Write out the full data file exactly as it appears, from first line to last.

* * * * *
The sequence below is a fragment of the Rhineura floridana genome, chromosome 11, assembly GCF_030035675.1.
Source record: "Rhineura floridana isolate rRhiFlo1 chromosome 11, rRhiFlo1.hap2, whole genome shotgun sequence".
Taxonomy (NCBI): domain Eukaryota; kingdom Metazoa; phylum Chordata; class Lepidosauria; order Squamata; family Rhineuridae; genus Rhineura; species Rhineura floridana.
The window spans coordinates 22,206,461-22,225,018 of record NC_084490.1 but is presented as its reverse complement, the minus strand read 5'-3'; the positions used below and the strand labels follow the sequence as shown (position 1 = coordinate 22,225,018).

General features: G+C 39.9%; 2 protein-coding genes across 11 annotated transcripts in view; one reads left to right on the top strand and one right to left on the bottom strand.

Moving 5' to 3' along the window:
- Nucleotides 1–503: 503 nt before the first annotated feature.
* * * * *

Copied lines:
The sequence below is a fragment of the Rhineura floridana genome, chromosome 11, assembly GCF_030035675.1.
Source record: "Rhineura floridana isolate rRhiFlo1 chromosome 11, rRhiFlo1.hap2, whole genome shotgun sequence".
Taxonomy (NCBI): domain Eukaryota; kingdom Metazoa; phylum Chordata; class Lepidosauria; order Squamata; family Rhineuridae; genus Rhineura; species Rhineura floridana.
The window spans coordinates 22,206,461-22,225,018 of record NC_084490.1 but is presented as its reverse complement, the minus strand read 5'-3'; the positions used below and the strand labels follow the sequence as shown (position 1 = coordinate 22,225,018).

General features: G+C 39.9%; 2 protein-coding genes across 11 annotated transcripts in view; one reads left to right on the top strand and one right to left on the bottom strand.

Moving 5' to 3' along the window:
- Nucleotides 1–503: 503 nt before the first annotated feature.